Some results even show that PAP is more effective than standard therapy, with outcomes that are statistically significant for real outcome improvements [4]. But we can’t say for sure how many people can potentially benefit from these treatments until larger phase III trials are completed.

What is Psychedelic Therapy?

PAP is not only a new way of doing treatment and research, it’s a new way of thinking about mental health and how we approach diagnoses. It integrates a patient’s emotions, not only in terms of their brain chemistry and symptoms, but also their past trauma, their culture, their unique way of seeing the world. PAP is experience and integration as medicine [4]. 

Psychedelic therapy “shifts ego from foreground to background”, says researcher Rick Doblin in his 2019 TED talk [5]. Patients experience new perspectives, which help them understand their lives in new ways. These meaningful experiences create cognitive, emotional, and behavioral changes in patients [4].

Rather than mask symptoms like some psychiatric medicines, psychedelic therapy gets to the root of patients’ emotions. Patients have the opportunity to gain new insight about themselves. The support of trained therapists helps them interpret these insights and apply them to cognitive and behavioral patterns [4].

In his comprehensive 2018 review, Eduardo Schenberg calls this approach “the therapeutic potential of non-ordinary states of consciousness” [4]. By using psychedelics as “mind manifesting” tools, psychedelic therapists help patients gain new understanding of their past experiences and present emotions [5]. Rather than correct neurological changes, psychedelic therapy creates temporal changes in consciousness [4].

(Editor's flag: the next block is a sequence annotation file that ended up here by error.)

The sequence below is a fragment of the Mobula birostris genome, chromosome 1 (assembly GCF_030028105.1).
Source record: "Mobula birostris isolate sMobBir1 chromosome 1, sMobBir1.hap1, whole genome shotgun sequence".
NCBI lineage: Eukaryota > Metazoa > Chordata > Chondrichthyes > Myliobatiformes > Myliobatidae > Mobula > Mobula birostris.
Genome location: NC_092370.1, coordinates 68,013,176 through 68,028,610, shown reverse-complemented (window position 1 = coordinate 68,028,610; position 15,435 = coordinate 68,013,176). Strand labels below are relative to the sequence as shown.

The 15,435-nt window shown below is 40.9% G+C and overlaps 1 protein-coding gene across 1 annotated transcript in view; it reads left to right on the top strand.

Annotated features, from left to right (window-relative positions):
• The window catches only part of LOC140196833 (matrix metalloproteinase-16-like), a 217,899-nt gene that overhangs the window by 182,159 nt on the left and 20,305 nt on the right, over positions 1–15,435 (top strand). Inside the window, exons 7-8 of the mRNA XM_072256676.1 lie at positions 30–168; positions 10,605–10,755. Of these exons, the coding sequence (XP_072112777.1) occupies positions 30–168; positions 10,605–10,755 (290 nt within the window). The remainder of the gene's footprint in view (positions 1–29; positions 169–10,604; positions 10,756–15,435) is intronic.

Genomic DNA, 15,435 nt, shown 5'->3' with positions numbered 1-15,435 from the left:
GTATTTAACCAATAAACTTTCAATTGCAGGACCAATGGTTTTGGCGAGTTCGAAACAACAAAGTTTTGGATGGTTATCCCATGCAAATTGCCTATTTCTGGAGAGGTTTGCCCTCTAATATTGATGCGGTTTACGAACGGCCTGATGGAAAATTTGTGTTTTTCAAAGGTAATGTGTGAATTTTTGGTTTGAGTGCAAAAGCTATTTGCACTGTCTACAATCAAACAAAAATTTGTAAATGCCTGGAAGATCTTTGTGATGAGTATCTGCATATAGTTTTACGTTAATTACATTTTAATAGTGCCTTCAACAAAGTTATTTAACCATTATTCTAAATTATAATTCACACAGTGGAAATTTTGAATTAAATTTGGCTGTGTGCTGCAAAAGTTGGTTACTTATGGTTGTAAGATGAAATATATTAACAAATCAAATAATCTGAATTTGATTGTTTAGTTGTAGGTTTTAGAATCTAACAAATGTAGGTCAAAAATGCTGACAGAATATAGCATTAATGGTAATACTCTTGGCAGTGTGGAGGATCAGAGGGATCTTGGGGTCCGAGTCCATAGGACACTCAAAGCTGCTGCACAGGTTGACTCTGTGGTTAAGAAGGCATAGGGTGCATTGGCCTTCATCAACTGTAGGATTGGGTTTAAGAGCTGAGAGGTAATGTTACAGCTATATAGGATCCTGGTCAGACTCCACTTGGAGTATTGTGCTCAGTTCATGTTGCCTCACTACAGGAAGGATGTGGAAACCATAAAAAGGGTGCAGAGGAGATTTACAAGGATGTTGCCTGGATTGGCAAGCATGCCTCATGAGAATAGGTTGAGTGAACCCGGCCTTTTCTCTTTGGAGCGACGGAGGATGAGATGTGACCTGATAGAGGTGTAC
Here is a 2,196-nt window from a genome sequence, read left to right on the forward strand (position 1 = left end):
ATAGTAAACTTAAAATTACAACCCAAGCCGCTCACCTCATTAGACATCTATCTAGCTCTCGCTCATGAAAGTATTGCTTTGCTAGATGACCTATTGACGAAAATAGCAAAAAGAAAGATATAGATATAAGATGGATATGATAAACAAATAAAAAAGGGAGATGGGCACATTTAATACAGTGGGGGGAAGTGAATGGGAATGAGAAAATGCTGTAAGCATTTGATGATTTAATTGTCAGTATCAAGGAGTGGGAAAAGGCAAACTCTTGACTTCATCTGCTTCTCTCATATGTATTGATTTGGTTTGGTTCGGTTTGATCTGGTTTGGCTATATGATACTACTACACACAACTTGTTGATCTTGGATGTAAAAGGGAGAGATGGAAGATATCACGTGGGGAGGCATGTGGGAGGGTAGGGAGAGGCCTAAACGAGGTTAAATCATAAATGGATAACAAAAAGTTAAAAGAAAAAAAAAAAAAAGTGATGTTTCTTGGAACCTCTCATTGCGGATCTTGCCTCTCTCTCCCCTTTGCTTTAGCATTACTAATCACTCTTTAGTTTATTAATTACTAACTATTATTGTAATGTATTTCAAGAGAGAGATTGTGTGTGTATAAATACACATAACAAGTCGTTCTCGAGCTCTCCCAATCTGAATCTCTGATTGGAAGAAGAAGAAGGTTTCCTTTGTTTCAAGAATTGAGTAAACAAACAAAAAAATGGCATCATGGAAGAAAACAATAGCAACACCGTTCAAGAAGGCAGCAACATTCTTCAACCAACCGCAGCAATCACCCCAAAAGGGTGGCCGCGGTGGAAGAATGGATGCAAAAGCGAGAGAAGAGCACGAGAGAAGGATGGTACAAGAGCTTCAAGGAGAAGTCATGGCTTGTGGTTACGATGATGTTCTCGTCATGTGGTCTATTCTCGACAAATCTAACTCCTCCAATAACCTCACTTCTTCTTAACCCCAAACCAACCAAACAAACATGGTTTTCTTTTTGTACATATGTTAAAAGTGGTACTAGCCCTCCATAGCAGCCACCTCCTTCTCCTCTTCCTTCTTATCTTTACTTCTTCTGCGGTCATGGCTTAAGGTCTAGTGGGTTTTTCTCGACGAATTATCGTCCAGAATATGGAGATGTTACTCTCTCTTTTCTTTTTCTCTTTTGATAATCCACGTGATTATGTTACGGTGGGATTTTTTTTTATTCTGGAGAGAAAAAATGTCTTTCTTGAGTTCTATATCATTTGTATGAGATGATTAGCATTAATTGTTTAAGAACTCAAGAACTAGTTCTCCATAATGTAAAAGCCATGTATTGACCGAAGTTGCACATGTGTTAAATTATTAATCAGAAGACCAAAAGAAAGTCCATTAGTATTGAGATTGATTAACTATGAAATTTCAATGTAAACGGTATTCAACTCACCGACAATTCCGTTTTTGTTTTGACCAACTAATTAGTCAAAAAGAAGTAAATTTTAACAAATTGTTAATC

psychedelic psychotherapy

How Does Psychedelic Therapy Work?

Psychedelic therapy works at the intersection of science and the mystical. As indigenous peoples have used plant-based medicinals for centuries for their mystical properties, psychedelic therapy integrates these experiences with cognitive and behavioral approaches. There are several ways that psychedelic therapy can be used as a tool to create positive outcomes for patients. 

Psychedelic therapy helps patients shift from avoidance to acceptance. Many mental health diagnoses are characterized by avoiding negative emotions. Rather than these negative emotions with pharmacology, psychedelic therapy invites patients to experience and eventually “let go” of these negative feelings [6].